Protecting People From Malicious Account Compromise Apps – about.fb.com

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Today, we’re sharing an update on our work against malicious mobile apps available in the official Apple and Google app stores that are designed to compromise people’s Facebook accounts. We’ve shared our findings with industry peers, security researchers and policymakers to help us improve our collective defenses against this threat. Most importantly, because these apps were accessible in third-party app stores, we’re encouraging people to be cautious when downloading a new app that asks for social media credentials and providing practical steps to help people stay safe.
Our security researchers have found more than 400 malicious Android and iOS apps this year that were designed to steal Facebook login information and compromise people’s accounts. These apps were listed on the Google Play Store and Apple’s App Store and disguised as photo editors, games, VPN services, business apps and other utilities to trick people into downloading them. Some examples include:
Pie chart showing categories of malicious apps
This is a highly adversarial space and while our industry peers work to detect and remove malicious software, some of these apps evade detection and make it onto legitimate app stores. We’ve reported these malicious apps to our peers at Apple and Google and they have been taken down from both app stores prior to this report’s publication. We are also alerting people who may have unknowingly self-compromised their accounts by downloading these apps and sharing their credentials, and are helping them to secure their accounts.
Malware apps on third-party app stores are disguised to look fun or useful
Malicious developers create malware apps disguised as apps with fun or useful functionality — like cartoon image editors or music players — and publish them on mobile app stores. 
Their developers may publish fake reviews of the app to cover up negative ones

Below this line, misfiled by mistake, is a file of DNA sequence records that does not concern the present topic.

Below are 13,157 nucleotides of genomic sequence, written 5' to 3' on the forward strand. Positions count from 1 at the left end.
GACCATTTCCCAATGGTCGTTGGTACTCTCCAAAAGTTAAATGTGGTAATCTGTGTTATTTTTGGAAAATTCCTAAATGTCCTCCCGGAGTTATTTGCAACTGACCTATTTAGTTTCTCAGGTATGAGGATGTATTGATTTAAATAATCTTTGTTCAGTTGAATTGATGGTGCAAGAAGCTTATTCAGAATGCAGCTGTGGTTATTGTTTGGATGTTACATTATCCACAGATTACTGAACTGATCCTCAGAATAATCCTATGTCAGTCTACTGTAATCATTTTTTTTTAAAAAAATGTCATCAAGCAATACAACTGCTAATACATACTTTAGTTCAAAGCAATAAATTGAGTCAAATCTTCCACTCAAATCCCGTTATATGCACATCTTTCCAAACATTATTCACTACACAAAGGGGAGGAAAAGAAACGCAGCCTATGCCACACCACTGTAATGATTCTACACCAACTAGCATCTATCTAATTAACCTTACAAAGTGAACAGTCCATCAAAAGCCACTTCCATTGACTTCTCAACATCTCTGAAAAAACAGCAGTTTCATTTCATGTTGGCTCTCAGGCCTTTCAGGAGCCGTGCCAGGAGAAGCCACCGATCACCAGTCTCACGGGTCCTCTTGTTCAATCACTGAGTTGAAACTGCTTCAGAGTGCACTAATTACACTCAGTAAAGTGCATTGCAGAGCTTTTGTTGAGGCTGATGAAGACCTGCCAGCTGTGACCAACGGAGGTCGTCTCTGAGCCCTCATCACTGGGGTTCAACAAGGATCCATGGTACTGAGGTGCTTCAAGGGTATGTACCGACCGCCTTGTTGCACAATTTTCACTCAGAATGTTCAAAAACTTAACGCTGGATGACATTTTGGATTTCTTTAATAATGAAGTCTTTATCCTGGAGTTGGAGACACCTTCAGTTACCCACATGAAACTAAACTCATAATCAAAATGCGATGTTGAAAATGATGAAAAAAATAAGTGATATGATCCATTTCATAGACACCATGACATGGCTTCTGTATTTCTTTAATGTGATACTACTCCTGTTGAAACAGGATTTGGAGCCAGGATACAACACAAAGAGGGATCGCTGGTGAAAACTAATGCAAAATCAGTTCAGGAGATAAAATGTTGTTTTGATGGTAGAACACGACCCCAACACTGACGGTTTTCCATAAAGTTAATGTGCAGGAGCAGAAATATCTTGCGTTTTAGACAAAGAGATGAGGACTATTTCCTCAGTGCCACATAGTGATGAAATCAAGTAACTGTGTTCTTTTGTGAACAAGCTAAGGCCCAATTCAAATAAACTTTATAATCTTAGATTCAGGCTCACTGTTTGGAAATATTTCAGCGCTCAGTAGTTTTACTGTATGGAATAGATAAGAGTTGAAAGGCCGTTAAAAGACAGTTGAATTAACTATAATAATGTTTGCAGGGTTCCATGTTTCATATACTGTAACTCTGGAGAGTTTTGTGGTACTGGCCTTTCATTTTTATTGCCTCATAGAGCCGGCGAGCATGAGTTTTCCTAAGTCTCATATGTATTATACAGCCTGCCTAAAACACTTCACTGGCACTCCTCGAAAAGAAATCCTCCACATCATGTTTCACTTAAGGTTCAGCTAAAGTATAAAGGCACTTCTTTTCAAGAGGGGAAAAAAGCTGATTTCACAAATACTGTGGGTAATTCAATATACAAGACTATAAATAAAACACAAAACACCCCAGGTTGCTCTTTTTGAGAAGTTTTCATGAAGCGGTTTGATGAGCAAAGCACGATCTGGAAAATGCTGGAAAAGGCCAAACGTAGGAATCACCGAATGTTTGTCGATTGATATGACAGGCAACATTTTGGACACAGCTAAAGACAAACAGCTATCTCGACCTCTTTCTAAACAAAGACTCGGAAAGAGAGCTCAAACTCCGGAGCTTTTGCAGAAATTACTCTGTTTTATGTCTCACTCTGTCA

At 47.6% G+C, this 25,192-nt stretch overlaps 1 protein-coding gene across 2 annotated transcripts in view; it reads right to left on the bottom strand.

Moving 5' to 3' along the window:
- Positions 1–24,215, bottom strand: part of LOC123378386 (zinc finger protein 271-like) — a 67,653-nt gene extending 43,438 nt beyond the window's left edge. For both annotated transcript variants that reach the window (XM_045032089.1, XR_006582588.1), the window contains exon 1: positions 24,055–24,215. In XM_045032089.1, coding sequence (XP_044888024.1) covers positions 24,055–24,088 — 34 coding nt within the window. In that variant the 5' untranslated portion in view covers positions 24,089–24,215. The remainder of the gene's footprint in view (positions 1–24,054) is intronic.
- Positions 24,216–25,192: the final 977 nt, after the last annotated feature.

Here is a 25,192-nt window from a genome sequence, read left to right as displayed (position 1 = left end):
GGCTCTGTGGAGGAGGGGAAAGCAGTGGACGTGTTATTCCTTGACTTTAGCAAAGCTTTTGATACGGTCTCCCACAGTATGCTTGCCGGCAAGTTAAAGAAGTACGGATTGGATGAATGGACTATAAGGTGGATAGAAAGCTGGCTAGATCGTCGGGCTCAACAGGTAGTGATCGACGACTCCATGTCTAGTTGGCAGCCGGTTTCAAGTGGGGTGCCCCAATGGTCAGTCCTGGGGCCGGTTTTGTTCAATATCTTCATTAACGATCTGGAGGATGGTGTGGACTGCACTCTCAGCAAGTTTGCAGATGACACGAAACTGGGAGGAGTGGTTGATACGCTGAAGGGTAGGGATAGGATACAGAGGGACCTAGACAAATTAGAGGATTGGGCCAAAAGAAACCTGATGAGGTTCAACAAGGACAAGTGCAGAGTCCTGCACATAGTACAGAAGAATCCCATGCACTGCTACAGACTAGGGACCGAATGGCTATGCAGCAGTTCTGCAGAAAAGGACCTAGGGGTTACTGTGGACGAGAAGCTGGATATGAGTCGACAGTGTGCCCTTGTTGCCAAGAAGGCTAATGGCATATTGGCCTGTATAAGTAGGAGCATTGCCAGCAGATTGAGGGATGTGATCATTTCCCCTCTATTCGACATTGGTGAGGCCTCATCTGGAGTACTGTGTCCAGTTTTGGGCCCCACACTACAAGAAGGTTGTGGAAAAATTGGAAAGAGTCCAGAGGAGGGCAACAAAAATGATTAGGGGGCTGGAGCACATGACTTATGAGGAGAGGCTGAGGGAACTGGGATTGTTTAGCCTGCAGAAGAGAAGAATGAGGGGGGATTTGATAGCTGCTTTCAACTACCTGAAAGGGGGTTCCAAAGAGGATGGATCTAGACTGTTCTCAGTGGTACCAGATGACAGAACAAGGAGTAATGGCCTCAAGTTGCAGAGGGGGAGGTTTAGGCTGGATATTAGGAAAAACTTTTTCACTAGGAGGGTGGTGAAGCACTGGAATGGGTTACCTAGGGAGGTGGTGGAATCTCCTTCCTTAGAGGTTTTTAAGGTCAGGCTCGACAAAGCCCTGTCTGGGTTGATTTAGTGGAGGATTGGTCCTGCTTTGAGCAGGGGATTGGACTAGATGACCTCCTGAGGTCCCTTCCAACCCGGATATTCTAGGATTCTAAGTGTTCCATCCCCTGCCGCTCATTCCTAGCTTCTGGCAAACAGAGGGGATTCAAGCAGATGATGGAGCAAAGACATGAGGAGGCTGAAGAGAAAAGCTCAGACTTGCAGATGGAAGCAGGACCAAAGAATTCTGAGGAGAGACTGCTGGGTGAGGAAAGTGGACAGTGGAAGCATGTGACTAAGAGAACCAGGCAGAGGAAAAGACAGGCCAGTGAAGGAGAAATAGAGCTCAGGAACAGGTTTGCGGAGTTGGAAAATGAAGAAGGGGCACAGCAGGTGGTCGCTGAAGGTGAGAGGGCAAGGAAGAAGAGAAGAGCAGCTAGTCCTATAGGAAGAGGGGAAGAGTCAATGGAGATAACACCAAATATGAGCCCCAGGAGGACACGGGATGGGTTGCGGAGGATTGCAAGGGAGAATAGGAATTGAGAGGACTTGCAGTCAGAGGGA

To cover up negative reviews by people who have spotted the defunct or malicious nature of the apps, developers may publish fake reviews to trick others into downloading the malware.
And hope that people will be tricked into downloading it
When a person installs the malicious app, it may ask them to “Login With Facebook” before they are able to use its promised features. If they enter their credentials, the malware steals their username and password. 
The malware can steal user's login information
If the login information is stolen, attackers could potentially gain full access to a person’s account and do things like message their friends or access private information.
Attackers can potentially gain full access to a person's account
There are many legitimate apps that offer the features listed above or that may ask you to sign in with Facebook in a safe and secure way. Cybercriminals know how popular these types of apps are and use these themes to trick people and steal their accounts and information. 
Malware apps often have telltale signs that differentiate them from legitimate apps. Here are a few things to consider before logging into a mobile app with your Facebook account:
Here are a few examples of malware apps we found to provide no functionality until you log in with your social media account.
Examples of malicious apps
Example of malicious apps
If you believe you’ve downloaded a malicious app and have logged in with your social media or other online credentials, we recommend that you delete the app from your device immediately and follow the following instructions to secure your accounts: 
We also encourage people to report malicious applications that compromise Meta accounts to us through our Data Abuse Bounty program.
Threat indicators are also available in CSV, TSV, and JSON formats at https://github.com/facebook/malware-detection 
Android Apps
iOS Apps 
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